Featherweight champ reluctant to vacate belt in quest for dual glory
Three years ago Conor McGregor was on the dole. Now after the biggest fight in UFC history the mixed martial artist from Dublin has hit superstardom.
But what next for the 27-year-old featherweight champion following his 13- second win over the Brazilian, who had previously been unbeaten over the past ten years?
It was the fastest knockout in a UFC title fight in the sport’s history. It brought in a record gate attendance in Vegas, a whopping $10.1 million (£92.1m).
A reported number of 10,000 Irish fans made the trip to the MGM Garden Arena for the trip, and now McGregor is looking to catapult the sport to the highs that Floyd Mayweather has for boxing.
McGregor has made no secret of his desire to go up a weight division as finds it a constant struggle to remain in the 145lb barrier for featherweight.
But it remains to be seen if he will be able to hold both titles if he goes on to claim the lightweight belt, as UFC President Dana White may look to make him vacate it, but McGregor has vowed that that is not an option.
His coach John Kavanagh has said he never wants to see The Notorious make the gruelling weightcut for featherweight again.
After the fight, saying he wants to go up and down to take on each contender to prove he is the pound-for pound champion, he said: “If I go up to that lightweight division, there’s no way in hell I’m vacating my belt,” he said.
“There’ll be a belt on both shoulders. The belts will still be active because I’m active.”
McGregor was reported to have gained 20 per cent of his bodyweight between Friday’s weigh-in at 145lb and Saturday night’s fight, with one ex-fighter estimating he walked into the arena at 179lb on fightnight.
Speaking before the fight he said: “I don’t like making this weight. I like fighting at lightweight. I fought at lightweight many times in my career.
“I’m fast at lightweight. I come in refreshed at lightweight. It’s a different camp. It’s a different buildup when I’m fighting at lightweight than it is fighting at featherweight. I’m definitely open to fighting at lightweight no doubt.”
He also focussed on his pre-fight preparation and how that could help keep him enjoying the sport if he wasn’t watching his weight so much.
“Would your spirit not be different if you go into a steakhouse with your team and they’re ordering like 64-ounce ribeyes, rare ribeyes, marbled and delicious.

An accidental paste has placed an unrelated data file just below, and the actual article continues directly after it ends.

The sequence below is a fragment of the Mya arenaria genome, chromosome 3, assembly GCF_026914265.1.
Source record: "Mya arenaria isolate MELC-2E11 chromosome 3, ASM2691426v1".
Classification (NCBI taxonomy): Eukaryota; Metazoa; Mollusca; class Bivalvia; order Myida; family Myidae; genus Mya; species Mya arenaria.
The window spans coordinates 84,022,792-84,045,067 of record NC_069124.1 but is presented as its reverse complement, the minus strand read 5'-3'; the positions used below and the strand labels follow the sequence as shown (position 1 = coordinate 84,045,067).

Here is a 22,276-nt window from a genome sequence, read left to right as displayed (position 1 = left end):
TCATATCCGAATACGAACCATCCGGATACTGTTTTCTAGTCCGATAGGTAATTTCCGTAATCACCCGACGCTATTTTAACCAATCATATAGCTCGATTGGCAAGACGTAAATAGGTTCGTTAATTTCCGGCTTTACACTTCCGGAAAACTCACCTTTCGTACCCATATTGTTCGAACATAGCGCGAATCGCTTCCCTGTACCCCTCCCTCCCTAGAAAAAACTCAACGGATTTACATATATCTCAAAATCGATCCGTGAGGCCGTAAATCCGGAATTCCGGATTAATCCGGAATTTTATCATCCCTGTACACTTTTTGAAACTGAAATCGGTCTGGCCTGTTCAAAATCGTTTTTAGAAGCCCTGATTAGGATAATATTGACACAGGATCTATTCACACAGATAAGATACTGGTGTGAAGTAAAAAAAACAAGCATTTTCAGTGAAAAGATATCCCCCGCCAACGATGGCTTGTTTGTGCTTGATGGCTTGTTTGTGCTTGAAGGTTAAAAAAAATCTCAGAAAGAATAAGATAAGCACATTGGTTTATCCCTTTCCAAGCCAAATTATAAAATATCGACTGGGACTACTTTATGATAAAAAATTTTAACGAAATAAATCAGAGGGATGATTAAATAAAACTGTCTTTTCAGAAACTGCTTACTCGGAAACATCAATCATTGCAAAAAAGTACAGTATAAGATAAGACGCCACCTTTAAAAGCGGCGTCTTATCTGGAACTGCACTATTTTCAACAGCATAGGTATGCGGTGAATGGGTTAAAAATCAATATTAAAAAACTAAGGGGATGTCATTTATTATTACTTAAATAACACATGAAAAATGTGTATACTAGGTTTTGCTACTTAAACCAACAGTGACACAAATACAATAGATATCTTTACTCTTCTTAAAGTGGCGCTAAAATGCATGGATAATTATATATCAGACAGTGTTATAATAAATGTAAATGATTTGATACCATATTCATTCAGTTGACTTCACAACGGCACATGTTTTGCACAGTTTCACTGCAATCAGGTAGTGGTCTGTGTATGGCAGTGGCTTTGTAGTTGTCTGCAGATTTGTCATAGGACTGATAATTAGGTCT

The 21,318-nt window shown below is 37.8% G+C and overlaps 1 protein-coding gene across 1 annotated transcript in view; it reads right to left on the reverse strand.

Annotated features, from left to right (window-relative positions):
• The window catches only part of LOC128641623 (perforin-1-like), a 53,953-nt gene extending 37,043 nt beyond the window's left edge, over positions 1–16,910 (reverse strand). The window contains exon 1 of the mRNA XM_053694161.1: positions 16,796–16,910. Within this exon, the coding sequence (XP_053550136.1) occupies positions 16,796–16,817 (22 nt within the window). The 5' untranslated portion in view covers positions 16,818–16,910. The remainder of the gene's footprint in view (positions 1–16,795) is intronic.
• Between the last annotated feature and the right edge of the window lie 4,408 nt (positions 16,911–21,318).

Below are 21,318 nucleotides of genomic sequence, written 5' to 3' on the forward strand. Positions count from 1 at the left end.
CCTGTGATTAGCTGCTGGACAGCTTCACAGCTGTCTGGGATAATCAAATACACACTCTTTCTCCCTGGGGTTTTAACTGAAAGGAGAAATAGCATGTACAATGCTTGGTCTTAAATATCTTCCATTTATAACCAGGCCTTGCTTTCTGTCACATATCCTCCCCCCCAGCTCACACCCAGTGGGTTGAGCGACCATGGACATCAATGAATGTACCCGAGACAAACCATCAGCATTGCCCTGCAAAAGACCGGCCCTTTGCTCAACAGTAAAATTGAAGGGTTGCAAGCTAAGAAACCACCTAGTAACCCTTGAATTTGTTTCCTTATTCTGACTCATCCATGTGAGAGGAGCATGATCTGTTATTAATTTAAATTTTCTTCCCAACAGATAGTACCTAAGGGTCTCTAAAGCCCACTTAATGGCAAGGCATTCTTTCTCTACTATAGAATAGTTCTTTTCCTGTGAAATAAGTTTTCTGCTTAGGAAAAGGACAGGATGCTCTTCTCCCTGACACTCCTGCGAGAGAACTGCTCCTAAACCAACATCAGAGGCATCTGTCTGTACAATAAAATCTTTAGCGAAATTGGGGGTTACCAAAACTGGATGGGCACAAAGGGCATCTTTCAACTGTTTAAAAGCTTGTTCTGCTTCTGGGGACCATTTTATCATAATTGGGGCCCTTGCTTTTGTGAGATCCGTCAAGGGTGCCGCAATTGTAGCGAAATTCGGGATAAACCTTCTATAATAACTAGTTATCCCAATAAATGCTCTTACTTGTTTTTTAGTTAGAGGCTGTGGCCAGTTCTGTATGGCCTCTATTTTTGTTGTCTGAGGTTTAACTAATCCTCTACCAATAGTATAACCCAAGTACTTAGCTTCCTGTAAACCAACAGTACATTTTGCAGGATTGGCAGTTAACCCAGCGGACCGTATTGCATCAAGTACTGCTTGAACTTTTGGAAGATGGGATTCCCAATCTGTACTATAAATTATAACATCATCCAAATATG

“And it’s cooked on a stone, they bring it on a stone so it’s not even cooked and the stone is sizzling and you put butter on it and it sizzles and cooks it, and then I show up: ‘Can I have chicken and can I have some salmon and some spinach, please?’
“That’s what I’m talking about. I want to show up at these places two weeks out from the fight and be like, ‘Give me the 64- ounce ribeye, some sweet potato mash, and I’ll also have some dessert.’”
Dana White said after the fight that it would be hard not to give McGregor a fight back in his hometown, with Croke Park a rumour, but the Aviva stadium also attractive to the native Dubliner.
“If they offer me Croke Park or the football stadium, you’re damn right I’ll take it,” he said after the fight.
However, White is rumoured to be uneasy about the prospect of Croke Park due to issues with residents and the controversial cancellation of Garth Brooks’ concerts there in the summer of 2014. Last year, the organisation’s president Aogan Ó Fearghail said the UFC were welcome to at least approach the GAA: “Our stadium is here and available. I haven’t seen an application but every application that comes is always welcome.
“He’s a young athlete who clearly has a world following. Certainly we need to discuss with Conor when he wants to fight and when he wants the venue.” However, White will consider the loss of Pay-Per- View income in the States from the early show that would be required to please Croke Park residents mean the UFC could lose out on revenue, even if they sell out the show.
Opponent: Jose Aldo
Jose Aldo has called for a re-match as said that the 13 seconds were not really a fight. A re-match between the two could garner interest and another expensive fight night but there’s always the risk that the wider audience grows tired of the repetitive hype.
Despite the pre-fight trash talk, and McGregor’s prediction that he would get Aldo with a left hook, the Dubliner was gracious in victory stating: “Respect to a great champion in Jose Aldo. I wish him and his loyal team well on their journey back. Much respect.”
Opponent: Rafael Dos Anjos or Donald Cerrone
In order to make the claim for lightweight, McGregor will have to take on the winner of Saturday’s bout between Rafael Dos Anjos and Donald Cerrone. It is tipped that the UFC’s refusal to allow McGregor to hold both belts could simply be a publicity stunt to build up this fight.
Opponent: Frankie Edgar
The previous lightweight champion, an American 34-year-old, won the right to compete for the featherweight title by taking down Chad Mendes with a first-round knockout on Friday night.